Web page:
Broncho Billy Anderson
Gilbert M. “Broncho Billy” Anderson was an American actor, writer, film director, and film producer, who is best known as the first star of the Western film genre.
Anderson was born Max Aaronson in Little Rock, Arkansas, the sixth child of Henry and Esther Aaronson, natives of New York. His younger sister, Leona Anderson, would achieve a degree of success in the 1950s as a novelty singer who specialized in singing off-key songs for comedic value.
Anderson, who was Jewish, is also claimed by Pine Bluff, where he was raised until age eight. He lived in St. Louis for the next 10 years, when he moved to New York City. He was a photographer’s model and a newspaper vendor before appearing on the stage. He began in vaudeville, later working with Edwin S. Porter as an actor and occasional script collaborator.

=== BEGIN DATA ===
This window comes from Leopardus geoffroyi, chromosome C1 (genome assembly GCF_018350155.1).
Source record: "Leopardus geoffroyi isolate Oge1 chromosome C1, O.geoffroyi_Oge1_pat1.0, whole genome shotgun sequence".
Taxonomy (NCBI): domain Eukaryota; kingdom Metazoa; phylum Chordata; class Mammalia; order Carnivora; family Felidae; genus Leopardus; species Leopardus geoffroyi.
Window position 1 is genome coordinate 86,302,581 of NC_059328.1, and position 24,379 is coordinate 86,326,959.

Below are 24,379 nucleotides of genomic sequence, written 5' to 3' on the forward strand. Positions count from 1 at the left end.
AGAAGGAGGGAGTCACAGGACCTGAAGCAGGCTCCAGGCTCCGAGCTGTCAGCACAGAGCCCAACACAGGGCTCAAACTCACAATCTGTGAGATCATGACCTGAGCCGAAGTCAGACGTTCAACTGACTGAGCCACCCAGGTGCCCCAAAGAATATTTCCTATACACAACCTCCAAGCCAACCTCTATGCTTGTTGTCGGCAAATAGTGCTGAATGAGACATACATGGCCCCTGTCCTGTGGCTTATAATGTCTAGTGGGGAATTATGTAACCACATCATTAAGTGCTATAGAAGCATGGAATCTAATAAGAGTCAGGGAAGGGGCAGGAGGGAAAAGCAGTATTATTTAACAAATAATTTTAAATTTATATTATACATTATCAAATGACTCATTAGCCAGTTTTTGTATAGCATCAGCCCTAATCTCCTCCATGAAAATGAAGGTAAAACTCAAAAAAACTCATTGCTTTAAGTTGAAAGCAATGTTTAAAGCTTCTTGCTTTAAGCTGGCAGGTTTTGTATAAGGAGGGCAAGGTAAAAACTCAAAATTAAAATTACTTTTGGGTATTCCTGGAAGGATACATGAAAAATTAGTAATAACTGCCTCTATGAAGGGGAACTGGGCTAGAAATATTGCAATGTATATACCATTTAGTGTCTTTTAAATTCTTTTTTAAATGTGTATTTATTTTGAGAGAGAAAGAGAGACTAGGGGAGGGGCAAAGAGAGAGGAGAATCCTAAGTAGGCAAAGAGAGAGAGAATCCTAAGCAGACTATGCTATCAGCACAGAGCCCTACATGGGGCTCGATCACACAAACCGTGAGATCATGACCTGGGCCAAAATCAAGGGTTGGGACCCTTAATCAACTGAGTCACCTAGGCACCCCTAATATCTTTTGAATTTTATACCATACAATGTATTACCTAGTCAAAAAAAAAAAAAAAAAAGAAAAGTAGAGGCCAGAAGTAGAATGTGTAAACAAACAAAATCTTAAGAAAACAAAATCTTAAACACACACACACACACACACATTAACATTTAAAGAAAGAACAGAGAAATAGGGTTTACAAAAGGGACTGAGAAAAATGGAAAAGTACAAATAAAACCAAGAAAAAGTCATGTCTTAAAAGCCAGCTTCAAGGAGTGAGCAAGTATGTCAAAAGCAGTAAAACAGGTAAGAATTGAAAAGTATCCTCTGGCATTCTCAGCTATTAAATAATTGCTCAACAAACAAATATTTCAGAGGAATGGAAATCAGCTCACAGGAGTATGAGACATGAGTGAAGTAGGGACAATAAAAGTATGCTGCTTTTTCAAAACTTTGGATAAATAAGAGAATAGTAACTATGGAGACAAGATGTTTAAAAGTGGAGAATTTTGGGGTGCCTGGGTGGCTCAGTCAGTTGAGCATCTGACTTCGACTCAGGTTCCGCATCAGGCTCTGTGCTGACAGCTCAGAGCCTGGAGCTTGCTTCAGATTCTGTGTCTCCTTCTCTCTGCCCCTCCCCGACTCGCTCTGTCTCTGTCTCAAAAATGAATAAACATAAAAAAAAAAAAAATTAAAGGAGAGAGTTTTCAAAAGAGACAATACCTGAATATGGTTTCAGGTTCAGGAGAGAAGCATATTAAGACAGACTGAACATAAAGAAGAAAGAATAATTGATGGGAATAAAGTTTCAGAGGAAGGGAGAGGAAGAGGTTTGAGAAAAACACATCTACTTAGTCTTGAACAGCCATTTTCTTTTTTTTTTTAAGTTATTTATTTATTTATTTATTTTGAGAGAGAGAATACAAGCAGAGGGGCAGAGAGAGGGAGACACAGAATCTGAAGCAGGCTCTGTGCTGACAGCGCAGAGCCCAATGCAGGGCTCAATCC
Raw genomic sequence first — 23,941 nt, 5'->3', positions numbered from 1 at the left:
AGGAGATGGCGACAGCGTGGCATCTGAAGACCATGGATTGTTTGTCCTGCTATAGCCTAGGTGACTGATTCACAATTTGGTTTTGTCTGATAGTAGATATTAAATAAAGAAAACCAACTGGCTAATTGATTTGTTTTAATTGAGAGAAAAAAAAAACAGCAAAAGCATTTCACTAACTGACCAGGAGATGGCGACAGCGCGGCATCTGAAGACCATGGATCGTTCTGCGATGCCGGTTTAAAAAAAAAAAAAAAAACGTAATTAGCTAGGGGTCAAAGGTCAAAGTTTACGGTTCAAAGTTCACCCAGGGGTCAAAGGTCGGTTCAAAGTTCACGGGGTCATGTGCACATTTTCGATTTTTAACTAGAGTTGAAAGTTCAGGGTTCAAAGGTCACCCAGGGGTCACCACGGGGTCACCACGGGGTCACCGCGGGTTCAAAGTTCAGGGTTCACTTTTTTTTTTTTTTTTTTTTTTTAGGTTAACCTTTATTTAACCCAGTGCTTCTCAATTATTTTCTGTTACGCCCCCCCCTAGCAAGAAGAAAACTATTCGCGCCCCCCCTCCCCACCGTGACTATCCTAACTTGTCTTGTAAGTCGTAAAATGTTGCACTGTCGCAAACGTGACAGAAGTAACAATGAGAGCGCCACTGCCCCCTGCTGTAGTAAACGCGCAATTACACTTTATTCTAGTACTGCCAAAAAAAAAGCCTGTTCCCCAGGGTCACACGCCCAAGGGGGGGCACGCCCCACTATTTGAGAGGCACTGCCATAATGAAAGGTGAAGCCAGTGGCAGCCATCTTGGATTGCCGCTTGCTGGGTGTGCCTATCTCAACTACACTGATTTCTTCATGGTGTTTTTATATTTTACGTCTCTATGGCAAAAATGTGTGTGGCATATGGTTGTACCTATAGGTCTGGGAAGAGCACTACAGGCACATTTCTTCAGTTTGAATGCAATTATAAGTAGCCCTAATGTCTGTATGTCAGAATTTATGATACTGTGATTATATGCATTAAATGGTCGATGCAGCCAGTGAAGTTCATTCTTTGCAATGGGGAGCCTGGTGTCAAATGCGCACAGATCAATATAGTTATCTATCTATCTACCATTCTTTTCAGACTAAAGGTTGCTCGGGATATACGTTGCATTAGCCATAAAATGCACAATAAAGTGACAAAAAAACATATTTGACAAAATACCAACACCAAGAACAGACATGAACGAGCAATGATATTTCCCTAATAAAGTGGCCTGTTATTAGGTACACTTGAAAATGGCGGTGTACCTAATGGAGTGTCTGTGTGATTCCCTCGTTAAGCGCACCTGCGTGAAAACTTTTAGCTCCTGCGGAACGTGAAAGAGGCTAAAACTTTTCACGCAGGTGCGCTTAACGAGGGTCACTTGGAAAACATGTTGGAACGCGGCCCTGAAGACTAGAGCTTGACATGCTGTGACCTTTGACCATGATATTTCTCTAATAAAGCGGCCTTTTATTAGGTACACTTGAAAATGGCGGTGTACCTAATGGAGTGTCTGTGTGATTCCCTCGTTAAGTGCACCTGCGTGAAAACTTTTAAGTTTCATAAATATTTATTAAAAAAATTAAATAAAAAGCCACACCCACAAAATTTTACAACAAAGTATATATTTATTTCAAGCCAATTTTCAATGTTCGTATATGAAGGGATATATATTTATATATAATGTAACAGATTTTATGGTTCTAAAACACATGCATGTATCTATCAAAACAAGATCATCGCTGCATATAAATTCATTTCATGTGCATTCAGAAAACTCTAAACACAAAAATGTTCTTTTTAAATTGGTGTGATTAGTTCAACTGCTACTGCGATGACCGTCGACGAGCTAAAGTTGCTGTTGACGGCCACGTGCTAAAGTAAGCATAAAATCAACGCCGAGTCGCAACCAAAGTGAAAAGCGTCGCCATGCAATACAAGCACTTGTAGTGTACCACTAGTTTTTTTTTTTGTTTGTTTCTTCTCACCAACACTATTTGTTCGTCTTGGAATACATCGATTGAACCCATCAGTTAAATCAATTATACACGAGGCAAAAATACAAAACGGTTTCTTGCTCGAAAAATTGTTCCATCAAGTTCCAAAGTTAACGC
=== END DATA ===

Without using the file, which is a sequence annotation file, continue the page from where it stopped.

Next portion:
In Porter’s early motion picture The Great Train Robbery, Anderson played three roles. After seeing the film for the first time at a vaudeville theater and being overwhelmed by the audience’s reaction, Anderson decided the film industry was for him. Using the stage name Gilbert M. Anderson, he began to write, direct, and act in his own westerns.